Itachi draws the kunai across the girl's throat and lets her body drop to the stairs with a thump. Obito suspects that this last part is a show of callousness for his benefit; that if he hadn't come in, Itachi would have lowered the soon-to-be-corpse down gently.

Obito's about to ask whether there's anyone else alive in the house when he sees her. It's the first time he's seen Rin outside the cave, and it takes all his self-control not to react. She's kneeling next to the other dead girl and glaring up reproachfully not at Itachi, but at him.

What does it matter? he thinks. I can just bring her back to life in the dream world. I can bring all of them back, so what's the point of looking so angry?

He often watches Kakashi at the Memorial Stone. The jounin often stays there for hours, relating every detail of the past few days to his "dead" friend. When Obito can't go himself, he sends Zetsu.

"What did he say?" Obito asks.

"He talked about his genin team a little bit. He thinks the Kyuubi kid is a lot like you. He read aloud from the new Icha Icha book. Mostly he apologized."

He sees her moving through the Zetsu army as they stand assembled in the cavern. She shoves them aside as she pushes her way to the front, and none of them seem to notice, perhaps attributing any tactile sensation of her passing to their neighbors. She breaks through the front rank and stares up at him, wringing her hands with a pleading expression on her face. Obito smiles reassuringly at her, trusting that she can see the expression through his mask by either familiarity or supernatural ability. Soon, Rin. Soon I'll bring you back. You don't have to wait much longer, so don't look so worried!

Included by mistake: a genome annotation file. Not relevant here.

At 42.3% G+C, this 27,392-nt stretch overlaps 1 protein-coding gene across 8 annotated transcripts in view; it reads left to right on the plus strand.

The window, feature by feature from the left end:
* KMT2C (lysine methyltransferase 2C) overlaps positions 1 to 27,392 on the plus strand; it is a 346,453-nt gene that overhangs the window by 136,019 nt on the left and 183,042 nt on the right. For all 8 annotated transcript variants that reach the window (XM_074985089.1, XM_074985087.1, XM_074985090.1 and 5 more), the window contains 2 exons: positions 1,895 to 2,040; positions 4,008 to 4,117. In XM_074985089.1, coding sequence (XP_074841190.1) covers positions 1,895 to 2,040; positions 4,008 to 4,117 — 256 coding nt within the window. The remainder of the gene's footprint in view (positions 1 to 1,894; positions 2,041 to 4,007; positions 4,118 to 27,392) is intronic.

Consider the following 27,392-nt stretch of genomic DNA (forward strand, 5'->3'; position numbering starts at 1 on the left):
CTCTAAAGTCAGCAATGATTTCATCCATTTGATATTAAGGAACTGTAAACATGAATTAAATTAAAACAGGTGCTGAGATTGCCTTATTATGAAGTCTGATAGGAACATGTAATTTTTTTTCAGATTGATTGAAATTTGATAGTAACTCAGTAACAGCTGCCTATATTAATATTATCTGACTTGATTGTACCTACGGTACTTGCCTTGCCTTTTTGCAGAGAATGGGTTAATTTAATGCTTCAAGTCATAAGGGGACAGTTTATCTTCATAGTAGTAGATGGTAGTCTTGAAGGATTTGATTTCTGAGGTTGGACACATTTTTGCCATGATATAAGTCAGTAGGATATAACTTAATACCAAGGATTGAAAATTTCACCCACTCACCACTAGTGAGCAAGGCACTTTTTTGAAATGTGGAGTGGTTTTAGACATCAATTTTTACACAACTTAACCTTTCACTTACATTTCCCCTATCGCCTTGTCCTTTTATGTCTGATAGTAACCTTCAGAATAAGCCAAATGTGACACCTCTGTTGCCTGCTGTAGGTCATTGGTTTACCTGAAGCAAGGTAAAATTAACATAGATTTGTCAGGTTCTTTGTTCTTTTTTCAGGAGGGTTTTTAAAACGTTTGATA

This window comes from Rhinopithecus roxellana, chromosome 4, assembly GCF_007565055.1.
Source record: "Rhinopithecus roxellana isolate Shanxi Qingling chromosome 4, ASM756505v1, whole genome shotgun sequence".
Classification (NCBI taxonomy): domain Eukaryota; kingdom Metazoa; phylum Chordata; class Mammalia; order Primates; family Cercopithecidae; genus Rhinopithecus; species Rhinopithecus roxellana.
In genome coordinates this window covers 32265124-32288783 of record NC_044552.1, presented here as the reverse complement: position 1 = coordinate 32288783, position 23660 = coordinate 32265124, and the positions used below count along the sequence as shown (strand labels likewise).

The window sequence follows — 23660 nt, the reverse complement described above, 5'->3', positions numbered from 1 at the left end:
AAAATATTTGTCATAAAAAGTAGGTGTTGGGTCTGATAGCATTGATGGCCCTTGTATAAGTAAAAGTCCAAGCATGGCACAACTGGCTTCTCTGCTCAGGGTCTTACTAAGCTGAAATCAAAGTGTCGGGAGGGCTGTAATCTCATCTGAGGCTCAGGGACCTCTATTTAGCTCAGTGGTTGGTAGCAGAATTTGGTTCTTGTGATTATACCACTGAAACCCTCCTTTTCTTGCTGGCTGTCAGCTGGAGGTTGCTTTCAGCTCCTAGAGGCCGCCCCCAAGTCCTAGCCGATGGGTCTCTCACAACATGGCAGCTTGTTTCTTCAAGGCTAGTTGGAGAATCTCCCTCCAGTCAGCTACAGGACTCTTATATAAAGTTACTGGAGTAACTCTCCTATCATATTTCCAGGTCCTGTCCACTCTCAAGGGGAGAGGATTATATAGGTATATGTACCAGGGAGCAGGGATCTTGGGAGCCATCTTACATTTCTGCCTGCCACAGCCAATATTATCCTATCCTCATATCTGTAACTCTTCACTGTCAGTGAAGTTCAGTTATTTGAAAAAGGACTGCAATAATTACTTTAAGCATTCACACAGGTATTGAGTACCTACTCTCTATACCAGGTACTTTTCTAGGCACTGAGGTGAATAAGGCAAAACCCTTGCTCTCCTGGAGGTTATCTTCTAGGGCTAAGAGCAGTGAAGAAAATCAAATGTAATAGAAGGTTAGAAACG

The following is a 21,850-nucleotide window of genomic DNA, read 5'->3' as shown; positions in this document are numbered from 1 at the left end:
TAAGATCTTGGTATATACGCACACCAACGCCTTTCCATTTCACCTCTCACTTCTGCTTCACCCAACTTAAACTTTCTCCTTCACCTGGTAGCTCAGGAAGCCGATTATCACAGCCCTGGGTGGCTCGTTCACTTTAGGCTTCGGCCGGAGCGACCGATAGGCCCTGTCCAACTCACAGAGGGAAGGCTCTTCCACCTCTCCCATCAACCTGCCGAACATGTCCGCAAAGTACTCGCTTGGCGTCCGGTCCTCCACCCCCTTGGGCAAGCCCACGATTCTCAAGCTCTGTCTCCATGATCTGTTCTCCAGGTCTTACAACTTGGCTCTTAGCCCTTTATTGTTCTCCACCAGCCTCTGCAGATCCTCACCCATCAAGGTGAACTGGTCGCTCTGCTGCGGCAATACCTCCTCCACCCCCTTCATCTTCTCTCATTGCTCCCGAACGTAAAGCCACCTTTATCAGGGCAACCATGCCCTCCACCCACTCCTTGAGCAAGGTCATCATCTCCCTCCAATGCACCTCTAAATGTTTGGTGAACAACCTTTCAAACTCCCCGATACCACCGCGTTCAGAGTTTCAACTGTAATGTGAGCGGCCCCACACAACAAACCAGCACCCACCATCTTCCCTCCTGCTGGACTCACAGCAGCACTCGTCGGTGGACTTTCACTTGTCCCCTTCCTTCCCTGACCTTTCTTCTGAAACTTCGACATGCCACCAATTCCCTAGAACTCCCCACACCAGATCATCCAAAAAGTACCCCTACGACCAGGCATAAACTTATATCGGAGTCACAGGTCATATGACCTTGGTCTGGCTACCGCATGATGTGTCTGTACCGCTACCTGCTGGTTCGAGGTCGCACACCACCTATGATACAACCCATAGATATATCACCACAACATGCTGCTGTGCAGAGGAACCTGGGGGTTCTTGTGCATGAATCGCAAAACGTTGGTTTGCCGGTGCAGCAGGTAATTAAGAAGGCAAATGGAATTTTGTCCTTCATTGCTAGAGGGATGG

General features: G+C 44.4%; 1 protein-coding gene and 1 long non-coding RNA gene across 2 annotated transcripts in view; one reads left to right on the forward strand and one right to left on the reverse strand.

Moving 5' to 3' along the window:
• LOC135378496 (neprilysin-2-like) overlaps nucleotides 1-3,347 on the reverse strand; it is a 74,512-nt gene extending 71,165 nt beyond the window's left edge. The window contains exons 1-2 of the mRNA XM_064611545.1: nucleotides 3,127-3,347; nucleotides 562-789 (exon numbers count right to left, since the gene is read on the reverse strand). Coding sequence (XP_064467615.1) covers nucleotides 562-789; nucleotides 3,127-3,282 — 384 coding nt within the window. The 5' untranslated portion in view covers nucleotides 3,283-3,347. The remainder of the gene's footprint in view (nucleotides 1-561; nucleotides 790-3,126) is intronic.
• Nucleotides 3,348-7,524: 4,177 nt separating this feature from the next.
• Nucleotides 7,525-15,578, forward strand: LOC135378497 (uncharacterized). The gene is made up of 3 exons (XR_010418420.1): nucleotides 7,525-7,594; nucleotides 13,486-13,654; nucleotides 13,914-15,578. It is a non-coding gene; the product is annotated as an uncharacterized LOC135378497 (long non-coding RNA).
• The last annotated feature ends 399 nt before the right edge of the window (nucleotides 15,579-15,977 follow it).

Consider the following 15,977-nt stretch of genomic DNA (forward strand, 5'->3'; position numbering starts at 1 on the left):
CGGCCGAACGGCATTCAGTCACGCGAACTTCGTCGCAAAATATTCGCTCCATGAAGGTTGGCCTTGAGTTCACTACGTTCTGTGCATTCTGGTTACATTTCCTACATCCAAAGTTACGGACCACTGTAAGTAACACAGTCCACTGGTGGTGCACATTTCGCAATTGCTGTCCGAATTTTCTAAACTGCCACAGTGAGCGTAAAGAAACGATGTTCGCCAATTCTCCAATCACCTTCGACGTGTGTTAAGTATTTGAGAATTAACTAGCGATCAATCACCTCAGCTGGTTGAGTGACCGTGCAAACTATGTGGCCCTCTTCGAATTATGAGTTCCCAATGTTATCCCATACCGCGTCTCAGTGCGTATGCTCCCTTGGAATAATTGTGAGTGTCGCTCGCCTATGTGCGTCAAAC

With so many, it takes a while for all of them to move out. While the vanguard is starting on their way, he returns to the tree. Its branches are bare now, like the trees above ground when winter comes. He thinks of ancient mythologies, of stories where a giant tree supports the world and all forms of life are the leaves at the tips of its branches. This world's time is over, he thinks, and the World Tree is dead. But the soil is still fertile, and from it a new tree, a perfect tree, will grow. There will be no more misshapen branches, no more wormy fruit.

She's hiding behind Kakashi, peeking around the side of his body. He seems to be unaware of her slender fingers resting on his arm.

He still doesn't blame Kakashi for her death. He's been very, very careful not to blame Kakashi. But seeing Rin clinging to him, as if hoping that he can protect her from Obito, causes anger to swell up inside him like a wave. What has Kakashi ever done for Rin? Has he killed for her? Started a war for her? Tamed bijuu for her? Is he going to remake the world for her?

"The only thing left to do is to have our final fight," he declares. The only thing left to do is find out which of them loves Rin more.

A/N: The title is from the epigraph to Ray Bradbury's The October Country, way back in the 1950s when it was originally published: "That country whose people are autumn people, thinking only autumn thoughts. Whose people passing at night on the empty walks sound like rain."